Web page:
I'm wondering if I'm losing my small fragment sizes during my Zymo clean up. I've been using the column Zymo kit instead of the plate kit since I'm processing a small number of samples. I've been using the spin speeds from the Zymo protocol, but I'm wondering if I need to reduce them. I also noticed that the Zymo protocol suggests a DNA binding buffer:sample ratio of 5:1 for DNA fragments, whereas the Illumina protocol uses 3.6:1. (Interestingly, the original Epicentre protocol used 5:1). Does anyone have a modified protocol using columns that they could share?
I'm using the Zymo plate system as suggested in the illumina nextera protocoll and I get the same giant fragments. So it doesn't seem to be the columns that cause the problem...
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Old 11-26-2012, 07:04 AM   #15
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This seems to be the best thread in which to post this info.

Since my earlier troubles with low cluster density posted in an earlier thread, the MiSeq has provided as much as 2.5 Gb of good data in a single run using Nextera libraries. The quality of the DNA is important, though I have not identified what impurities have the most affect on cluster density. One must be careful about how they deliver the 50 ng to the Nextera process. Pipetting small volumes from solutions of HMW DNA at high concentration transfers widely different amounts of DNA. Keep solutions below 100 ng/ul. The amount of data the MiSeq delivers varies quite a bit from run to run (500-2500) and I have only some clues about what factors contribute to this variability.

I tried using the Bioanalyzer to QC the tagmentation reaction before doing PCR, but this is a huge hassle and I don't recommend it (the quality of this data is unpredictable). However, if you are multiplexing, you must use the Bioanalyzer to QC the libraries themselves (after PCR) so that you get approximately equal representation. It seems the more fragments there are in the size distribution that are <300bp or >1500bp, the lower the cluster density. The amount of smaller fragments depends mostly on the final Ampure cleanup step. You can reduce the amount of the larger fragments by decreasing the PCR extension time from 3 min to 1.5 min. I have also added a couple of extra cycles to the PCR, which increases the fraction of fragments bearing adapters and thus able to form clusters.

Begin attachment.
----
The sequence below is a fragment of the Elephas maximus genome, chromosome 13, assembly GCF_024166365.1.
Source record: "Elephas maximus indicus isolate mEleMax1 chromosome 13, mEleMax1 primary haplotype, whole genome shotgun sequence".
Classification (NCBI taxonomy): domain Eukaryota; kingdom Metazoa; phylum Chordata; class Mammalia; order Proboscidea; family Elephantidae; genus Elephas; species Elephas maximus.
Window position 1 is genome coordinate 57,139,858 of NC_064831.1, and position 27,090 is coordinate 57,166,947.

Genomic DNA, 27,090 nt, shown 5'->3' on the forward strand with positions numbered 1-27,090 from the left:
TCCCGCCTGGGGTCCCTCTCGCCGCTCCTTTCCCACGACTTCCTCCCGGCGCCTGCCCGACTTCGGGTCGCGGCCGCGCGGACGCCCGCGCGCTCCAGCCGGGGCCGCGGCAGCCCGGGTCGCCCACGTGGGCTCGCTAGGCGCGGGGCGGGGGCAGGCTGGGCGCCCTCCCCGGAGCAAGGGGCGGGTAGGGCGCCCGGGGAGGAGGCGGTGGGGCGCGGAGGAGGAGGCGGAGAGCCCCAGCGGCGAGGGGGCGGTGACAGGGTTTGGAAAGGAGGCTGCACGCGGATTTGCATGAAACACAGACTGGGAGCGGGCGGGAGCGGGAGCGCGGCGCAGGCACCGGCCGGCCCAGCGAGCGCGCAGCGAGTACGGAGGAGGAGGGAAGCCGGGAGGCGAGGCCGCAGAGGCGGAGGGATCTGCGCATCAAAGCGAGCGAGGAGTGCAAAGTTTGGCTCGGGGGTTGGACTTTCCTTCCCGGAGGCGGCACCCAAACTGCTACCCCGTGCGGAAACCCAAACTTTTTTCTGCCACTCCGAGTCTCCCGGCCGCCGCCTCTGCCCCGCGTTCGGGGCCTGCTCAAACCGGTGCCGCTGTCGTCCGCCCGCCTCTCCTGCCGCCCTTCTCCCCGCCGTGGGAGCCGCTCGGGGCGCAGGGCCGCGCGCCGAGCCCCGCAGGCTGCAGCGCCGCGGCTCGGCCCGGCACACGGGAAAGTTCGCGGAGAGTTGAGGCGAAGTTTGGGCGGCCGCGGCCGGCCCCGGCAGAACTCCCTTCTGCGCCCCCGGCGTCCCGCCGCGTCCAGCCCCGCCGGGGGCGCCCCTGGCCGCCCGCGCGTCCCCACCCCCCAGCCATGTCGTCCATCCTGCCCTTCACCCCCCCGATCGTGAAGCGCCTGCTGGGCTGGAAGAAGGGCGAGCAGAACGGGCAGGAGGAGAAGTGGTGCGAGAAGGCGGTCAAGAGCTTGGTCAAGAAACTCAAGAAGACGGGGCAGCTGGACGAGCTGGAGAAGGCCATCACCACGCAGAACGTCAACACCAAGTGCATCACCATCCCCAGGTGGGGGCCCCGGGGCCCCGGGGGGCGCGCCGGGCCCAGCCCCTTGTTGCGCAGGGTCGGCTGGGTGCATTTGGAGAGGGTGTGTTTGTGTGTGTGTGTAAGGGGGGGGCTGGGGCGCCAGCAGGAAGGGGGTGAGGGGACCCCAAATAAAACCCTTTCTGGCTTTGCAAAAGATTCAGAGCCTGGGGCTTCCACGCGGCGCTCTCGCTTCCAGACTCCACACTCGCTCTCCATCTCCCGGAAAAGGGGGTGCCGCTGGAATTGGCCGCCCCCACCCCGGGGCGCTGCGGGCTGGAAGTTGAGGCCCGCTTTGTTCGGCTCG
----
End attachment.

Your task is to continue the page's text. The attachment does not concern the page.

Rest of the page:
I hope this is useful information.
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Old 12-09-2012, 10:46 AM   #16
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I just heard that the original Nextera enzyme from Epicentre gave nice peaks, but Illumina's version is not as good. Not that this helps, but at least explains why the Nextera kit is more difficult than promised.
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Old 04-01-2013, 11:53 PM   #17
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In case anyone is interested, here's a quick update on the results from our sequencing:

-We sequenced two pools of libraries in two lanes of PE 100bp HiSeq, with one yielding 100x2 million reads and the other yielding 180x2 million reads.

-I analyzed 1 lane using bwa sampe -a 2000 to allow insert sizes up to 2kb to be properly paired. From Picard's InsertSizeMetrics, the median insert size is 194bp (see attached). It seems to me that the clustering and/or sequencing step greatly biases towards recovery of the shorter fragments even though the Bioanalyzer is finding a peak size of ~1kb.

We're very pleased with the results and will continue to use Nextera.
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Old 04-02-2013, 03:27 AM   #18
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Quote:
Originally Posted by pjuneja View Post
In case anyone is interested, here's a quick update on the results from our sequencing:

-We sequenced two pools of libraries in two lanes of PE 100bp HiSeq, with one yielding 100x2 million reads and the other yielding 180x2 million reads.